Return to Headlines

Glenwood Primary Hosts Latest Literacy Event

The sounds of laughter and delight could be heard throughout the halls of Glenwood Primary School last Thursday night as young families came together for an evening of reading and imagination, led by Floyd County Schools' longtime media specialist Tracy Schroeder.

As part of the L4-GA grant for literacy, Mrs. Schroeder's workshop aimed to help parents learn the most effective techniques for introducing literacy success to their preschool-age children, while at the same time providing a fun and engaging event for the parents and children together. 

In addition to leading the group in a read-aloud and several fun dances, Schroeder encouraged parents to help boost their child's reading success by practicing rhyming words, clapping along to syllables and poems, and reciting environmental print--such as reading the signs of familiar restaurants and businesses.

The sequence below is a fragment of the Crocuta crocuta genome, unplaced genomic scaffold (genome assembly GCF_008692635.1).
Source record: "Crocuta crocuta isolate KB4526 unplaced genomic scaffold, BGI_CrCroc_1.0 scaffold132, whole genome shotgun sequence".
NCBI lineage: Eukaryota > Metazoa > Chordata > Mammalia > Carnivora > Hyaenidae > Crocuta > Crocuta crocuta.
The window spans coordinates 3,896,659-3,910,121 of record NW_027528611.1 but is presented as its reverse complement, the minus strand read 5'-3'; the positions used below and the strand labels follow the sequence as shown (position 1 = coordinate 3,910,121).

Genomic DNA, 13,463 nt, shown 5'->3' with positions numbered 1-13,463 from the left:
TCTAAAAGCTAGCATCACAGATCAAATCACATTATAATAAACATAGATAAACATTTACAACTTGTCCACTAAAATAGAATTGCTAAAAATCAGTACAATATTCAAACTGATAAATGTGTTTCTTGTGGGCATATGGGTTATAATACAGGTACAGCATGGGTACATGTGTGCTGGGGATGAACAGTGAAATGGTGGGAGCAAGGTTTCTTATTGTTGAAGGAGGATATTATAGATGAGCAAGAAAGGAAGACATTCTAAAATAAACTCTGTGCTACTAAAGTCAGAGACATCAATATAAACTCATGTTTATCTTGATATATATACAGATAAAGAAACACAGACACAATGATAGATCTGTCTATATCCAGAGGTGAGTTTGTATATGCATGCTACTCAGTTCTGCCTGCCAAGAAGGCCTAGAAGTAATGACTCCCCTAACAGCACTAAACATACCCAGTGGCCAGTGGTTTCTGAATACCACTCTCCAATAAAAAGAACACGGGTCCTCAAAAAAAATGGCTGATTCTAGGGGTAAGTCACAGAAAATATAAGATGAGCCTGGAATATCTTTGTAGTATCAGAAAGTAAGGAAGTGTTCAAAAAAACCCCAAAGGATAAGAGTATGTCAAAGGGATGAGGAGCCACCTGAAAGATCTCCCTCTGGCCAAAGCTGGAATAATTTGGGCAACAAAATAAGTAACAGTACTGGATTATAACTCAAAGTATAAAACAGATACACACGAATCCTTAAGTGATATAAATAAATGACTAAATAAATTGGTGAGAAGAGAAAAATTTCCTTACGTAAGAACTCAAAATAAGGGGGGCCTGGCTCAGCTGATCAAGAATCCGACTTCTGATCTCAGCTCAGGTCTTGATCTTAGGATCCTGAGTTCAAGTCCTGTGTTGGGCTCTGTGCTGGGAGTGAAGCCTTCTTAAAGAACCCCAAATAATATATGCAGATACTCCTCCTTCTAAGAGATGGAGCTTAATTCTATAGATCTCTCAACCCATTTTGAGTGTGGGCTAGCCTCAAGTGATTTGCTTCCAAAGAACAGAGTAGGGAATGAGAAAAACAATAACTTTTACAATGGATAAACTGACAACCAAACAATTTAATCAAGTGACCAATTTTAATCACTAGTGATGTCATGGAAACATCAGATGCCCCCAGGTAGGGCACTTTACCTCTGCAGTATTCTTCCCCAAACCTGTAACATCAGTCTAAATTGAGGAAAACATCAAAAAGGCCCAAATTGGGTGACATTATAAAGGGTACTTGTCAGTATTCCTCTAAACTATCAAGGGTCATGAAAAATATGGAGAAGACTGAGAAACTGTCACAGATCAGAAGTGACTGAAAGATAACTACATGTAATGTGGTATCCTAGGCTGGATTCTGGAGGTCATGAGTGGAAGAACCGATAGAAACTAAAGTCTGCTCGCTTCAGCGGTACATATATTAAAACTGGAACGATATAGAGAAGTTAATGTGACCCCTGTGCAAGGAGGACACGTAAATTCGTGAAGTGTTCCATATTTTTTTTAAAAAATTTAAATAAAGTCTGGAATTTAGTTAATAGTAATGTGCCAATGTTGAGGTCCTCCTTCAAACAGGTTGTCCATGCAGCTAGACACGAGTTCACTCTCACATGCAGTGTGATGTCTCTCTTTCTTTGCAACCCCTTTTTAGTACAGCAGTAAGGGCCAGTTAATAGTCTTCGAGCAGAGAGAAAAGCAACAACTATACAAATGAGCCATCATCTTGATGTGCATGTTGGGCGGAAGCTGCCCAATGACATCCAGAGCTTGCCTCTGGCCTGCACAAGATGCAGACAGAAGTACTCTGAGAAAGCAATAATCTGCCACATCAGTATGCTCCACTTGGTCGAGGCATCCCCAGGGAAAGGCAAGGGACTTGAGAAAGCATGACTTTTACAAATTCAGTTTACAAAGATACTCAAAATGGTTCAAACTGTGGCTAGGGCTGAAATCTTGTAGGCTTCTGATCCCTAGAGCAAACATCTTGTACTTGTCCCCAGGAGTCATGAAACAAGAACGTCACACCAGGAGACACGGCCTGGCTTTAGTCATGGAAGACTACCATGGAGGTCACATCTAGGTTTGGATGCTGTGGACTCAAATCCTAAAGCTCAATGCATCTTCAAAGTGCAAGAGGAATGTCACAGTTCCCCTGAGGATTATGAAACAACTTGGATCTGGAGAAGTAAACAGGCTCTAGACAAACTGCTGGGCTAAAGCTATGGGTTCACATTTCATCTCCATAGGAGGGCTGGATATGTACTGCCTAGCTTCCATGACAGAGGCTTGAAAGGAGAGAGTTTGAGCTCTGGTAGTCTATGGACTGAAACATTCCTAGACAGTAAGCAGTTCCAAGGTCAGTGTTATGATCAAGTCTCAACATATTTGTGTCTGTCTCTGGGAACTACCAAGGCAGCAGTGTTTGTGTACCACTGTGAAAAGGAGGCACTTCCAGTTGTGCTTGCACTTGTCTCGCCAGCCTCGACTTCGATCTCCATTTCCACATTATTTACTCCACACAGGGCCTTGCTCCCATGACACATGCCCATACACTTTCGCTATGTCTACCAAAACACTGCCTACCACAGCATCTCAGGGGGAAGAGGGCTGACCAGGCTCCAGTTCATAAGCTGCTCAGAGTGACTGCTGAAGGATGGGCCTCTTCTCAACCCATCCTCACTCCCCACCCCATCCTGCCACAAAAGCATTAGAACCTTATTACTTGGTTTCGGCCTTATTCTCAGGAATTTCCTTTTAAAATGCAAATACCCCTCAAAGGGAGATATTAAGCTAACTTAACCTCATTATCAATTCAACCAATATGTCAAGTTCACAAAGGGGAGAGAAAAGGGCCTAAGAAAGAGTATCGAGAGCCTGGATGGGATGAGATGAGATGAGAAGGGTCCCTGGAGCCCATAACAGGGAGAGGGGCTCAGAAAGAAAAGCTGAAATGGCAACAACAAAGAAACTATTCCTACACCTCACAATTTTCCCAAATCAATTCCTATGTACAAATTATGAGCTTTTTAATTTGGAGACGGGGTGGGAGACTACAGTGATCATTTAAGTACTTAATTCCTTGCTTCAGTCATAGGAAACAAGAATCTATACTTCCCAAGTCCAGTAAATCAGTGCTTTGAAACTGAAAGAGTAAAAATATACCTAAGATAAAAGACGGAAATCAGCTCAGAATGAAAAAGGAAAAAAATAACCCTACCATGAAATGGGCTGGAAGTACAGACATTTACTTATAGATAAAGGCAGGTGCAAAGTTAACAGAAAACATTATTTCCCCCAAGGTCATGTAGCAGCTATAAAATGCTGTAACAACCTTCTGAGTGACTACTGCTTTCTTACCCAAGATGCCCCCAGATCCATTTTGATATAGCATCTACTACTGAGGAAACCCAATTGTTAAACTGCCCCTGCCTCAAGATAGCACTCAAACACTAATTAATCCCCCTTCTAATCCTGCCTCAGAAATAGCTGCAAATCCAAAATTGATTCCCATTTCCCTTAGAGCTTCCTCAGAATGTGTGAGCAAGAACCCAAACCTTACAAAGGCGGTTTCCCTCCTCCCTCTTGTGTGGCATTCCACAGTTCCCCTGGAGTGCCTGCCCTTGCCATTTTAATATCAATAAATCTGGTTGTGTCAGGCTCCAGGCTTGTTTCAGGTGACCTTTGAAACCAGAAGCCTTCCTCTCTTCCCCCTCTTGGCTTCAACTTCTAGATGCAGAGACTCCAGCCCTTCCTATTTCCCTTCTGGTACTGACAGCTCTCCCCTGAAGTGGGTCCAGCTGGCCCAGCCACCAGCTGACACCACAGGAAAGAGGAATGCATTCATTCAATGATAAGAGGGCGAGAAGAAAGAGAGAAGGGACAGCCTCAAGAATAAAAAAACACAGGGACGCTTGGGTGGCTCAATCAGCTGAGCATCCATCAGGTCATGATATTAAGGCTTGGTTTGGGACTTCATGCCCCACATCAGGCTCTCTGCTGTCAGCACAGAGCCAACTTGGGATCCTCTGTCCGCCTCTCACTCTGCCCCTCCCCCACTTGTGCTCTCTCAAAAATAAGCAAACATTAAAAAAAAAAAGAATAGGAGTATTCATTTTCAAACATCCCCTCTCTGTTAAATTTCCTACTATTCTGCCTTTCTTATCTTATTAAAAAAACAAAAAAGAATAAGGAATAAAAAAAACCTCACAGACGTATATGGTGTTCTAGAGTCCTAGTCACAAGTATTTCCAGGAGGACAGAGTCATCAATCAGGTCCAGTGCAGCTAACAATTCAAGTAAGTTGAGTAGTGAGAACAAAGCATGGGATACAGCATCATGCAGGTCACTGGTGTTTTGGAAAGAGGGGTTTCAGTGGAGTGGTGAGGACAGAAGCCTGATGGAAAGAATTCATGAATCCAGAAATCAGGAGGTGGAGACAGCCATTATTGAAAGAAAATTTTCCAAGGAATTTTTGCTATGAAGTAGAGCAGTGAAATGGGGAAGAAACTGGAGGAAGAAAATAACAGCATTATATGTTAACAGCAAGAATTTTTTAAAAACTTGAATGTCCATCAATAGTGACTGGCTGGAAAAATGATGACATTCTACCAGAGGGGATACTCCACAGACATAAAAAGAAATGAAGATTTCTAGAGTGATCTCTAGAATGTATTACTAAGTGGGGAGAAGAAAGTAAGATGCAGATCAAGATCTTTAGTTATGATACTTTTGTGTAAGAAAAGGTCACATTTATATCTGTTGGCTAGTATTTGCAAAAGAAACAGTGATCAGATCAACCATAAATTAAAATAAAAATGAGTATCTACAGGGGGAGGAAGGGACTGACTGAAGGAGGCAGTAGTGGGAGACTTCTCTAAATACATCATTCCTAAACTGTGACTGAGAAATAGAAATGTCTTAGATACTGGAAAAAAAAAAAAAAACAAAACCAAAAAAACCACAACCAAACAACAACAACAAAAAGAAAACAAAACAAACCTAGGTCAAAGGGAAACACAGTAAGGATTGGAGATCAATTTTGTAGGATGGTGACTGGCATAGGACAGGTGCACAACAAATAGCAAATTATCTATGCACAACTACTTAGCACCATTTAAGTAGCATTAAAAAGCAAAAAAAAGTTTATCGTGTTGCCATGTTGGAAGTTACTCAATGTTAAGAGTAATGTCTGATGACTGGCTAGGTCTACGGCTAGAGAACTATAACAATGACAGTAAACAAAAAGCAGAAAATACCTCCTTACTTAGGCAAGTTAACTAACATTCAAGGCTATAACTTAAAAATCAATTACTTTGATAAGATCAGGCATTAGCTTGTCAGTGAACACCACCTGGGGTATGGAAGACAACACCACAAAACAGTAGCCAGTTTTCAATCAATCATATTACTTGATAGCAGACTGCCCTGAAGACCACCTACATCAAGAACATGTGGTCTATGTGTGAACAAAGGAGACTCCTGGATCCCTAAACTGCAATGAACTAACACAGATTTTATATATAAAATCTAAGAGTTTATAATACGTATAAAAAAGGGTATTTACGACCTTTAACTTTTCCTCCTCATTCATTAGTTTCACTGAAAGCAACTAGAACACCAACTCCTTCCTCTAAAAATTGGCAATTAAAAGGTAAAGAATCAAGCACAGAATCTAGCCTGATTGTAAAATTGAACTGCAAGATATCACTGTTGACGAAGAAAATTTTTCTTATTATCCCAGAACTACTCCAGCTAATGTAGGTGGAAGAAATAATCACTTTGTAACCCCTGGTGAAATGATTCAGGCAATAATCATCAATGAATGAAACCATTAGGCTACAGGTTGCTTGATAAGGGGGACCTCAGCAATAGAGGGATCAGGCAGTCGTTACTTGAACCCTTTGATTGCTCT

Schroeder also emphasized the importance of reading to preschool children from a book each day, as it increases sight word recognition exponentially.  A child who is read to for 20 minutes a day will be exposed to 1.8 million words per year, compared to just 282,000 words for a child who is only read to for five minutes a day.

Lastly, Schroeder underscored the importance of human-to-human reading. "A tablet cannot give a reassuring hug during the sad part of a story.  It cannot laugh with the child during the funny parts. It cannot answer questions, explain words, or let the child take a turn reading." To help attendees put these practices into play at home, each family was sent home with a packet of age-appropriate books, word puzzles, and a parent sheet with helpful games and tips for literacy success.

Thursday's event at Glenwood Primary was the third in a series of parent/child literacy workshops put on by Floyd County Schools.  Previous workshops include an introduction to preschool math basics at Model Elementary School in September and a journey into science exploration at Garden Lakes Elementary in April. Future workshops, held through the remainder of the 2019-2020 school year, will be announced on the Floyd County Schools Facebook page as they become available.



Contributed by Becky Motes